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I am using Microsoft.WindowsAzure.StorageClient to manipulate blobs on Azure storage. I have come to the point where the user needs to list the uploaded files and modify/delete them. Since there are many files in one container, what is the best way to query azure storage services to return only the desired files. Also, I would like to be able to return only specific number of blobs so I can implement paging.

There is a method called ListBlobs in the CloudBlobContainer, but it seems like it's returning all of the blobs in the container. That will not work for me.

I searched a lot on this topic and could not find anything useful. This link shows only the basics.

--------- EDIT

My answer below does not retrieve the blobs lazily, but it retrieves all of the blobs in the container and then filters the result. Currently there is no solution for retrieving blobs lazily.

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up vote 11 down vote accepted

What I've realized about Windows Azure blob storage is that it is bare-bones. As in extremely bare-bones. You should use it only to store documents and associated metadata and then retrieve individual blobs by ID.

I recently migrated an application from MongoDB to Windows Azure blob storage. Coming from MongoDB, I was expecting a bunch of different efficient ways to retrieve documents. After migrating, I now rely on a traditional RDBMS and ElasticSearch to store blob information in a more searchable way.

It's really too bad that Windows Azure blob storage is so limiting. I hope to see much-enhanced searching capabilities in the future (e.g., search by metadata, property, blob name regex, etc.) Additionally, indexes based on map/reduce would be awesome. Microsoft has the chance to convert a lot of folks over from other document storage systems if they did these things.

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Thanks @NathanAldenSr. Looks like this question got some popularity, so I marked your answer as the correct one. – Gorgi Rankovski Jan 30 '15 at 12:04

The method ListBlobs retrieves the blobs in that container lazily. So you can write queries against that method that are not executed until you loop (or materialize objects with ToList or some other method) the list.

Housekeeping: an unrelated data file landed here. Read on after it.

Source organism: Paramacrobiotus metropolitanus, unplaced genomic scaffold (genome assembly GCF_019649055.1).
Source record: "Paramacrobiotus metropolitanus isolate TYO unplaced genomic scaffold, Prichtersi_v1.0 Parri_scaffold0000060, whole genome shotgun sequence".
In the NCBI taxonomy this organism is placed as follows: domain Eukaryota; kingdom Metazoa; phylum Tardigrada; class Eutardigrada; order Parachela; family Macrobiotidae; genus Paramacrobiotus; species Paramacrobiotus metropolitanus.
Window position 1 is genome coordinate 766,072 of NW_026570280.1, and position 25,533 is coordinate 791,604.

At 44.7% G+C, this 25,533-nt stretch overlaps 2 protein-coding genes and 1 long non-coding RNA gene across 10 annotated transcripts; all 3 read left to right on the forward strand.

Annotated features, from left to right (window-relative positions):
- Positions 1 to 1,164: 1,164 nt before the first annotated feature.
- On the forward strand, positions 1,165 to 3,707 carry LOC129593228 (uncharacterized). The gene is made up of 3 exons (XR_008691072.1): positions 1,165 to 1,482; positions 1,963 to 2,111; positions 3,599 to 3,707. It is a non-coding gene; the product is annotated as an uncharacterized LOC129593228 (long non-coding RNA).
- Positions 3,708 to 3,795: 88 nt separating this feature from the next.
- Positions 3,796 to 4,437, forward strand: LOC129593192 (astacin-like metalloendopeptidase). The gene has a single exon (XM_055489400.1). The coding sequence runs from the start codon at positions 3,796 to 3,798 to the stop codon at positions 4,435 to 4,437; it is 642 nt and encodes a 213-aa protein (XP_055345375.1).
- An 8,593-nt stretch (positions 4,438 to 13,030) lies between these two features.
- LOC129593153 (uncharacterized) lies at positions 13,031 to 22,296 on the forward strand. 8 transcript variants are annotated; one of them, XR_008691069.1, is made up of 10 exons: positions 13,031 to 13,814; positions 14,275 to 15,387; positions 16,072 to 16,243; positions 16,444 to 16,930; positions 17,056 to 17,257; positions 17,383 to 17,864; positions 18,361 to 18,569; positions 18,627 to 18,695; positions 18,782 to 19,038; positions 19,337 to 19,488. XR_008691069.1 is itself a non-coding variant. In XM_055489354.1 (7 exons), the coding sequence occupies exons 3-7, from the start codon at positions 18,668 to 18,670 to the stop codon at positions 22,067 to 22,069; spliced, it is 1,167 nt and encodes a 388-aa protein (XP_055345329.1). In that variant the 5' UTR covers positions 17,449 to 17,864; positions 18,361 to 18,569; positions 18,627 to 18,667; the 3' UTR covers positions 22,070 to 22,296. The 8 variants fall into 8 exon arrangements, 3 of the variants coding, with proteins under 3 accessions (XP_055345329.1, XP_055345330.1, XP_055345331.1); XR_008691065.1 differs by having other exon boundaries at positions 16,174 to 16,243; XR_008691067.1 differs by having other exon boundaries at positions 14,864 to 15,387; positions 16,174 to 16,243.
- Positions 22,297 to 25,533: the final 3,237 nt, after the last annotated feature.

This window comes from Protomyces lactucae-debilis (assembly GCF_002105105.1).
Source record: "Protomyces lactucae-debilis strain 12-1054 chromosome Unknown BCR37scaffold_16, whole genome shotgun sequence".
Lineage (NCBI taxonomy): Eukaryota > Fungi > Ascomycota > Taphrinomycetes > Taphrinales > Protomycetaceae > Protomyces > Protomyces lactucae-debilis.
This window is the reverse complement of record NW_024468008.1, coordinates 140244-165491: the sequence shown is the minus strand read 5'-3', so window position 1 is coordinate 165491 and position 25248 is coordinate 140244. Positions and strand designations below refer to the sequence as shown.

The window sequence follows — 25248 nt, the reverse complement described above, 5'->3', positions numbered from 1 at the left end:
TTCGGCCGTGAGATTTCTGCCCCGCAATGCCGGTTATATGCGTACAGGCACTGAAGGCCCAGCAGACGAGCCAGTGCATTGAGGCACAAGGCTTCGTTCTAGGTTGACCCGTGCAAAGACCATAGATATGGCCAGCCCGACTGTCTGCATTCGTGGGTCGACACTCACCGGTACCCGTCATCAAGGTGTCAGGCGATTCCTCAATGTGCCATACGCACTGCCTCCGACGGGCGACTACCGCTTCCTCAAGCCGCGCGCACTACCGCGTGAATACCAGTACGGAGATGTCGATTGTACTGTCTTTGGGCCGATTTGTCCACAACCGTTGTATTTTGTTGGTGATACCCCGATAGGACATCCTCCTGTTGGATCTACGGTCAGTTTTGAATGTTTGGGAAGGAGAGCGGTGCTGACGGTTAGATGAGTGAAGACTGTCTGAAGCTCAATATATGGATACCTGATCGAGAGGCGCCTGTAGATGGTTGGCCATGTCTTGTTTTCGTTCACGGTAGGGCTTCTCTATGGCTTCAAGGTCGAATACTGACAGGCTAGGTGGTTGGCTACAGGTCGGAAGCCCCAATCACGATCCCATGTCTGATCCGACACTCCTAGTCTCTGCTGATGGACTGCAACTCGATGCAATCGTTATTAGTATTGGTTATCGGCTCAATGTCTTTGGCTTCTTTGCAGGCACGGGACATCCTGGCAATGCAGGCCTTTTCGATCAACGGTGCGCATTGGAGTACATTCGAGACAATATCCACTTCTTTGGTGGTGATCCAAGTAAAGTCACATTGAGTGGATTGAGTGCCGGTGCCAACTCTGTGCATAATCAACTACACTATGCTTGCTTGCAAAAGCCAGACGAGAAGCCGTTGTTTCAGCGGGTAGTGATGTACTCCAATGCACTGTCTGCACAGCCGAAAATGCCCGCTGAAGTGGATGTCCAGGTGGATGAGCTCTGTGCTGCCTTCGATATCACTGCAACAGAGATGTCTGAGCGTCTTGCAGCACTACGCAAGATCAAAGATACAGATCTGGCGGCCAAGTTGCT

Things will get clearer with few examples. For those that don't know how to obtain a reference to a container in your Azure Storage Account, I recommend this tutorial.

Order by last modified date and take page number 2 (10 blobs per page):


Get specific type of files. This will work if you have set ContentType at the time of upload (which I strongly recomend you do):


Get .jpg files and order them by file size, assuming you set file names with their extensions:


At last, the query will not be executed until you tell it to:

var blobs = blobContainer.ListBlobs().OfType<CloudBlob>()

foreach(var b in blobs) //This line will call the service, 
                        //execute the query against it and 
                        //return the desired files
   // do something with each file. Variable b is of type CloudBlob
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I've tested your code Gorgi (first example) and it still retrieves multiple items when I use .Skip(1).Take(1). so it doesn't seem to lazy load – GeertvdC Jul 18 '13 at 12:11
Ok, I'll double check it later and I'll let you know – Gorgi Rankovski Jul 18 '13 at 15:26
@GeertvdC I just tried it, works as expected. Can you paste what you have tried? – Gorgi Rankovski Jul 18 '13 at 16:44
Holly s***, you are right. In the documentation for ListBlobs() it says that it retrieves the blobs lazily, but it looks like you can't write queries on the properties :\ The only thing that you can query on is the name prefix of the blobs - for example ListBlobs("test") - this returns only one file. – Gorgi Rankovski Jul 19 '13 at 8:14
Hello Gorgi , The blobContainer.ListBlobs() returns an IEnumerable not IQueryable , in .NET by convention IEnumerable is used to first load all data from the server to memory and then query it in oppose to IQueryable which parses the query to the server , and returns only valid reulsts all in lazy mode.… – James Roeiter Aug 24 '13 at 0:10

For returning specific results, one possible option is to use the blob and/or container prefix to effectively index what you're storing. For example you could prefix a date and time as you add blobs, or you could prefix a user, depends on your use case as to how you'd want to "index" your blobs. You can then use this prefix or a part of it in the ListBlobs[Segmented] call to return specific results, obviously you'd need to put the most general elements first, then more specific elements, e.g.:


This would allow you to get all 2016 blobs, or March 2016 blobs, etc. but not March blobs in any year without multiple calls.

Downside with this is that if you needed to re-index blobs you'd need to delete and recreate them with a new name.

For paging generally you can use the ListBlobsSegmented method which will give you a continuation token that you can use to implement paging. That said it's not much use if you need to skip pages as it only works by starting from where the last set of actual results left off. One option with this is to calculate the number of pages you need to skip, get these and discard them, then get the actual page you want. If you have a lot of blobs in each container this could get pretty inefficient pretty quickly....

You could also just have this as the fail back method, using a page by page approach and storing the continuation token if the user is clicking one page to the next sequentially OR you could potentially cache blob names and do your own paging from that.

You can also combine these two approaches, e.g. filtering by your "index" then paging on the results.

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